Darkness at Noon
Cutsie anchors and nippleless mermaids are the measure of the creative wasteland in which we live below decks. Almost every boat I board has one or the other of these inanities stitched, printed, painted or tattooed on stuff which deserves a better fate. Where is it written that boats should be limited to the motif marine?
If, in our belowdecks life, we must be constantly reminded that we are at sea, then we are either missing the point of sailoring, or what is more likely, we have not untied from dock and are unlikely to do so.
We buy these dumb images because the pinhead folk who develop products for sailors think that we are as intellectually bankrupt as are they. Can't you see the process? "Ah...this is for a boat, so let's decorate it with something nautical...but non objectional." So off come the nipples and rather than adding to our lives at sea, they diminish them.
The below decks milieu of a passaging sailboat should be a reminder of those few, but poignant, pleasures of what we have left behind. A mountain we have loved or a valley that, almost, matches the seclusion of the sea. Certainly prints of the great, landbound painters (none of whom made much sense, as we know it, of the sea) of field and forest. A view of St Marks in Venice or of a print of a noble ruin of an English Cistercian Abbey might add to our contrasting pleasure of the sea rather than diluting it. In the final analysis, anything, even the absence of all decoration, is better than the jejune namby-pambyisms of 'nautical' goods. "Less is More" as Mr. van der Rohe liked to say.
Going from surface to substance, the insistence, against everything that sailors know is correct, of designers to force us to accept such as curved and cutsie banquettes in the place of tight and limiting sea berths, is a development to be seriously resisted. Somehow the folk who design boats have become convinced that the banquette, as awkward as its name and impractical even in a living room at home, is the perfect solution for an environment that is known to stand on its (and your) head more often than not. Even when in use for dining the banquette is a terrible solution. A couple of folk on the ends are mildly comfortable while the sardines in the middle grapple with each other for hip and knee space. And when everybody is seated side by side, the all important eye contact of intimate and revealing conversation is precluded. Banishment is too good a fate for banquettes. They should be piled up in a ritual bonfire around which sailors could dance in joy, occasionally tossing in a 'marine' interior designer.
But the major sin of the designers is in their lack of understanding of the nature of sunlight on the eyes and the psyches of sailors. Most of us spend our cruising lives in tropical waters where the sun is our worst enemy. Its actinics reduce our retinas to tissue paper (along with our tempers) and fry and addle through hat and awning as if they did not exist, what is left of our brains. A deep fried brain will fluster, muddle and fuddle its way through a passage. Not the best way to go. We are at the not so tender mercies of a blazing foe who need only to rise each morning and throw darts of fire, to vanquish the bravest sailor. We must be on constant guard against the Sun when above decks. And, something that the marine designers have never been able to figure out, we must have a place of blessed darkness below to which to escape now and then.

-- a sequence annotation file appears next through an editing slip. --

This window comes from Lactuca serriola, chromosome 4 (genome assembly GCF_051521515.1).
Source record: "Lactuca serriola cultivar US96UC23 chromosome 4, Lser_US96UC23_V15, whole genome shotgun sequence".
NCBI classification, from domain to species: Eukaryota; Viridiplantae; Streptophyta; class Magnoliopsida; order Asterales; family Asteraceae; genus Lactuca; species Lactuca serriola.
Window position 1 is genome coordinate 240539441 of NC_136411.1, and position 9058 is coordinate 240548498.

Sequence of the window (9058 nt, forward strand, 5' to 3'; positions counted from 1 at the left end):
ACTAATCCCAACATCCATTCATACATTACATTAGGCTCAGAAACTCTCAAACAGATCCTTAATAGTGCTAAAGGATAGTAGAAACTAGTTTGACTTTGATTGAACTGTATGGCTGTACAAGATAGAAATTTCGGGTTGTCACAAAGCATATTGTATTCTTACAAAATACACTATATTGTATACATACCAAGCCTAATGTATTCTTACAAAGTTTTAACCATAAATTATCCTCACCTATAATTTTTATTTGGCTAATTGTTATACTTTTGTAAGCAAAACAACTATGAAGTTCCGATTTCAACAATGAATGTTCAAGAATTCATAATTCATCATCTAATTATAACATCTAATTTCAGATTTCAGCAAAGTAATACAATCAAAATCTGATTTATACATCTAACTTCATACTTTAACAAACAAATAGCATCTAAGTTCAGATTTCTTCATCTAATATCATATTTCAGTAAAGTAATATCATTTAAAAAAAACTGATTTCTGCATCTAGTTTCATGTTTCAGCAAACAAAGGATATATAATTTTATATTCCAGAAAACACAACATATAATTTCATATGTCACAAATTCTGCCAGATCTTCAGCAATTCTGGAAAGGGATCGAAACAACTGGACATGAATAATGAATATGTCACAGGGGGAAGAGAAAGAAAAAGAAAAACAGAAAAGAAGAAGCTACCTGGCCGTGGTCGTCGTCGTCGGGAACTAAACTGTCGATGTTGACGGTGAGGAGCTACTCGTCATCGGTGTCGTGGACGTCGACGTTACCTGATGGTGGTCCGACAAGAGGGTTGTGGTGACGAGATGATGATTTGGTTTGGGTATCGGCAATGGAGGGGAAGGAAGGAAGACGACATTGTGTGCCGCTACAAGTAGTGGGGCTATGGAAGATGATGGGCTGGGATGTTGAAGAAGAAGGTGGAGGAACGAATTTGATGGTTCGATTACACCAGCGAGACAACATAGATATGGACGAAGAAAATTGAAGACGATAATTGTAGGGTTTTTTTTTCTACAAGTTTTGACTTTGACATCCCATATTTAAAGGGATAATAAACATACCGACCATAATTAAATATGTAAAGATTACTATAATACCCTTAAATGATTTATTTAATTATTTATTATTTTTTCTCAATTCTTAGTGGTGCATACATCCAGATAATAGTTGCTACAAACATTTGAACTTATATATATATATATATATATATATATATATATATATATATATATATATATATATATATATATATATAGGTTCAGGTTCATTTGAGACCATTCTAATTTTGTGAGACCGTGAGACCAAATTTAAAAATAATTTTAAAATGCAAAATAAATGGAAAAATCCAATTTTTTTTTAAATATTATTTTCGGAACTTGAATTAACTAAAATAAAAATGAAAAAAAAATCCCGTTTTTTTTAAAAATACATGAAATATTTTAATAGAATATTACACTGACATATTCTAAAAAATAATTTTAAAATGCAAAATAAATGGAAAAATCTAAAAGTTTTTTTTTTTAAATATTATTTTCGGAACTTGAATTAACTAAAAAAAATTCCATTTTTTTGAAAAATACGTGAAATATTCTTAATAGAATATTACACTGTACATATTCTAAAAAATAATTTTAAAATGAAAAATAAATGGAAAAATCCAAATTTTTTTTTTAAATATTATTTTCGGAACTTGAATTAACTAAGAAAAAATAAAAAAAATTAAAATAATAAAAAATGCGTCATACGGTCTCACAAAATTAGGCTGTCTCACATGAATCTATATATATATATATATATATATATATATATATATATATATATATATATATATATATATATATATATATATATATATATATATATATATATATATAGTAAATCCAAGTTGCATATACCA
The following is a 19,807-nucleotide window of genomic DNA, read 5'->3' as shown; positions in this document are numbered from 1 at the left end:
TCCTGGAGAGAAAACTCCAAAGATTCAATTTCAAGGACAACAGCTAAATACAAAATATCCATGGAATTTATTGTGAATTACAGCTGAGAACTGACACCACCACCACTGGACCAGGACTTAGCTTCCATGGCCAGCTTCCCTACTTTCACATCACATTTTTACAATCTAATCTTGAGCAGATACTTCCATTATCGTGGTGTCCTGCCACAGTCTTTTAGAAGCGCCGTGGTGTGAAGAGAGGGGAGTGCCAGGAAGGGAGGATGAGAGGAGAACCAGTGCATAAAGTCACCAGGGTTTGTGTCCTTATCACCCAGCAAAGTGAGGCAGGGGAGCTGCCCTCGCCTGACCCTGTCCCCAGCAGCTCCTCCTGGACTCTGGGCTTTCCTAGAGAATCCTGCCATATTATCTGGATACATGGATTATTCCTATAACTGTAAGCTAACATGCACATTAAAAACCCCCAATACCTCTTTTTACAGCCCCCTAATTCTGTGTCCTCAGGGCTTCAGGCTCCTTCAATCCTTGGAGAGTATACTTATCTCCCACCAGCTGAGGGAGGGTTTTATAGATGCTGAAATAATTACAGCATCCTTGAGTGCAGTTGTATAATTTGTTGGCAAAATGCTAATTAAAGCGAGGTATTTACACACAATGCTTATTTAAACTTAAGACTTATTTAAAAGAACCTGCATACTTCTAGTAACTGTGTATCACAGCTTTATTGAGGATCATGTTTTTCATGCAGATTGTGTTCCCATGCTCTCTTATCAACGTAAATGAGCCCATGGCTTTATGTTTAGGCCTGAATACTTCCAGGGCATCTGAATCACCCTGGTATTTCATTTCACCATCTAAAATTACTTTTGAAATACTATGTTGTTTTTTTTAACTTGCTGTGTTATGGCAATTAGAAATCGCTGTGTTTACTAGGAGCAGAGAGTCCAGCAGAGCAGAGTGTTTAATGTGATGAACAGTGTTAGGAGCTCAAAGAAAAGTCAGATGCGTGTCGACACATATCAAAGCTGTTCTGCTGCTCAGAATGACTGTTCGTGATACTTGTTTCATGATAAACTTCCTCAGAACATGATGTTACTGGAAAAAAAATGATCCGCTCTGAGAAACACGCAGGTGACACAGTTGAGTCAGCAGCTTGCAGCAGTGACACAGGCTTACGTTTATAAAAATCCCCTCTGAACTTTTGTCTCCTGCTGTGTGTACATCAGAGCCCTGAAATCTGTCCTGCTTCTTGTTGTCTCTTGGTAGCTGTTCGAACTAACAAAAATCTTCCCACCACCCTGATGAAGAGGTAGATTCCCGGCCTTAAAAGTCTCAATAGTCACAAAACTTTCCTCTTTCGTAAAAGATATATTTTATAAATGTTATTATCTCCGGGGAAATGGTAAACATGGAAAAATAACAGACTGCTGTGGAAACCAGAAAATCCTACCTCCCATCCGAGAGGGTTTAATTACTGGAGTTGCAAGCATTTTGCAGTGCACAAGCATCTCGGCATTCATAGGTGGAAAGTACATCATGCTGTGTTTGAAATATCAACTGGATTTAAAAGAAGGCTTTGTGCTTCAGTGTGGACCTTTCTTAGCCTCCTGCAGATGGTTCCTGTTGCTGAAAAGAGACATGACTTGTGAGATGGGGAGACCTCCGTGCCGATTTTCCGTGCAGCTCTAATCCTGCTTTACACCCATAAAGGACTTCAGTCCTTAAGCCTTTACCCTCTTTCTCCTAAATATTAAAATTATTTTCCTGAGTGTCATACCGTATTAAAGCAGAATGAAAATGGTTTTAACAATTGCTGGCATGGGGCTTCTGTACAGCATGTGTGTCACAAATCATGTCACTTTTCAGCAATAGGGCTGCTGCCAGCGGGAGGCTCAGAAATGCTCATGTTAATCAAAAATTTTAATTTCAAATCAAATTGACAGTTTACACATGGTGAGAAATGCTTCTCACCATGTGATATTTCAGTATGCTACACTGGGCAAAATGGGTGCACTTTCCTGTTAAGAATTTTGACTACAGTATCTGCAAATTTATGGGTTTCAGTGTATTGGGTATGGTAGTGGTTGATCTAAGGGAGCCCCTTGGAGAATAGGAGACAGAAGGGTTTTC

Their idiot solution to our need for escape from abusive glare is to make belowdecks 'bright and cheerful'. They accomplish this by using lots of brilliant whites and further encourage blindness by widening windows and ports to let more sunlight in. If you have ever sailed the Bahamas or the Red Sea or the southern coast of Turkey or, by God, anywhere, you know that the last thing in the world you want after four hours blinded and eyeless on deck, is to find yourself the target of that unerring shaft of contumelious sunlight that pierces your tight closed lids no matter where or how you squirm.
You want to be happy in a tropical sea? Banish all sunlight below. Cover up all your ports in daytime (better to bake than burn), design your boat so that you have ever deeper and ever darker domains to escape into and paint everything black or a dark, dark forest green. Now isn't that better?
On a larger screen this is pretty much how the world works . . . if you let it. Blacks got rhythm, Jews are smart, the Spanish are passionate and sailors all like salty motifs. If you accept these limitations impressed upon you by folk whose thinking is cookie cuts, they will cut your corners as they cut theirs.